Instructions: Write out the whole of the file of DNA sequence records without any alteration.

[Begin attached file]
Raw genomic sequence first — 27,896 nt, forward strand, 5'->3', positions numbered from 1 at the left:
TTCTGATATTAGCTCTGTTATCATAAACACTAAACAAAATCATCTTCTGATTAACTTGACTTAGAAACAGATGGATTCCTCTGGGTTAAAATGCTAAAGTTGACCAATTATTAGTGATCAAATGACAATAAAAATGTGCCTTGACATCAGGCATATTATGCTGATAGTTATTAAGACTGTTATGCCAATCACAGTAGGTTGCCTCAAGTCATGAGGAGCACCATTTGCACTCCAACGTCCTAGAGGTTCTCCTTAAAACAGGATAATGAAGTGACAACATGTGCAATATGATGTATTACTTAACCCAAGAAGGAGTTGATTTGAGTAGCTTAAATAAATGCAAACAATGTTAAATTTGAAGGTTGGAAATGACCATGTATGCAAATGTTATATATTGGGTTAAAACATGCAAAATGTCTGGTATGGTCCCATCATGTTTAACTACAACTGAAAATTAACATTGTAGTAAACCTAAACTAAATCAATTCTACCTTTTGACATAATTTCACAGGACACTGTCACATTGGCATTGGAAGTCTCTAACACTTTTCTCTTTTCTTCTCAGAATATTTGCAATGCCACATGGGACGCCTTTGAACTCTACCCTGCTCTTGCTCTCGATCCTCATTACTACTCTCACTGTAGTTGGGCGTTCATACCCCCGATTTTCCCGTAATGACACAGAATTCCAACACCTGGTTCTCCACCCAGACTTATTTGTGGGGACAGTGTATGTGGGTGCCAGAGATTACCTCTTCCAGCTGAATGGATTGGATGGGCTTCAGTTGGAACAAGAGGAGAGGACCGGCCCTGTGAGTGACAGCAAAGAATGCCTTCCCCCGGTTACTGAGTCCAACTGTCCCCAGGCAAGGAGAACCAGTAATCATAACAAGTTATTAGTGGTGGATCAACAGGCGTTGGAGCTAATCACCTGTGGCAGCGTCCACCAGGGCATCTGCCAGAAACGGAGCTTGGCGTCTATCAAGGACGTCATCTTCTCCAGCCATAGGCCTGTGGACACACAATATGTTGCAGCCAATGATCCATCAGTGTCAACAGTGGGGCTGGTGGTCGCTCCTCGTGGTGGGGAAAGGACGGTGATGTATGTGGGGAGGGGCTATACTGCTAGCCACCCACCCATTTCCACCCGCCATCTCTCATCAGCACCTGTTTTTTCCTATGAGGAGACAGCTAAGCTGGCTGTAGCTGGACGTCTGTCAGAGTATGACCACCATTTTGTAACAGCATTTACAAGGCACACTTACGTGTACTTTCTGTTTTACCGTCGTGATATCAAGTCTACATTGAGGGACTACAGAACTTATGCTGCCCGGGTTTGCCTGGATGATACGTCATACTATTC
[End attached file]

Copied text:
Raw genomic sequence first — 27,896 nt, forward strand, 5'->3', positions numbered from 1 at the left:
TTCTGATATTAGCTCTGTTATCATAAACACTAAACAAAATCATCTTCTGATTAACTTGACTTAGAAACAGATGGATTCCTCTGGGTTAAAATGCTAAAGTTGACCAATTATTAGTGATCAAATGACAATAAAAATGTGCCTTGACATCAGGCATATTATGCTGATAGTTATTAAGACTGTTATGCCAATCACAGTAGGTTGCCTCAAGTCATGAGGAGCACCATTTGCACTCCAACGTCCTAGAGGTTCTCCTTAAAACAGGATAATGAAGTGACAACATGTGCAATATGATGTATTACTTAACCCAAGAAGGAGTTGATTTGAGTAGCTTAAATAAATGCAAACAATGTTAAATTTGAAGGTTGGAAATGACCATGTATGCAAATGTTATATATTGGGTTAAAACATGCAAAATGTCTGGTATGGTCCCATCATGTTTAACTACAACTGAAAATTAACATTGTAGTAAACCTAAACTAAATCAATTCTACCTTTTGACATAATTTCACAGGACACTGTCACATTGGCATTGGAAGTCTCTAACACTTTTCTCTTTTCTTCTCAGAATATTTGCAATGCCACATGGGACGCCTTTGAACTCTACCCTGCTCTTGCTCTCGATCCTCATTACTACTCTCACTGTAGTTGGGCGTTCATACCCCCGATTTTCCCGTAATGACACAGAATTCCAACACCTGGTTCTCCACCCAGACTTATTTGTGGGGACAGTGTATGTGGGTGCCAGAGATTACCTCTTCCAGCTGAATGGATTGGATGGGCTTCAGTTGGAACAAGAGGAGAGGACCGGCCCTGTGAGTGACAGCAAAGAATGCCTTCCCCCGGTTACTGAGTCCAACTGTCCCCAGGCAAGGAGAACCAGTAATCATAACAAGTTATTAGTGGTGGATCAACAGGCGTTGGAGCTAATCACCTGTGGCAGCGTCCACCAGGGCATCTGCCAGAAACGGAGCTTGGCGTCTATCAAGGACGTCATCTTCTCCAGCCATAGGCCTGTGGACACACAATATGTTGCAGCCAATGATCCATCAGTGTCAACAGTGGGGCTGGTGGTCGCTCCTCGTGGTGGGGAAAGGACGGTGATGTATGTGGGGAGGGGCTATACTGCTAGCCACCCACCCATTTCCACCCGCCATCTCTCATCAGCACCTGTTTTTTCCTATGAGGAGACAGCTAAGCTGGCTGTAGCTGGACGTCTGTCAGAGTATGACCACCATTTTGTAACAGCATTTACAAGGCACACTTACGTGTACTTTCTGTTTTACCGTCGTGATATCAAGTCTACATTGAGGGACTACAGAACTTATGCTGCCCGGGTTTGCCTGGATGATACGTCATACTATTC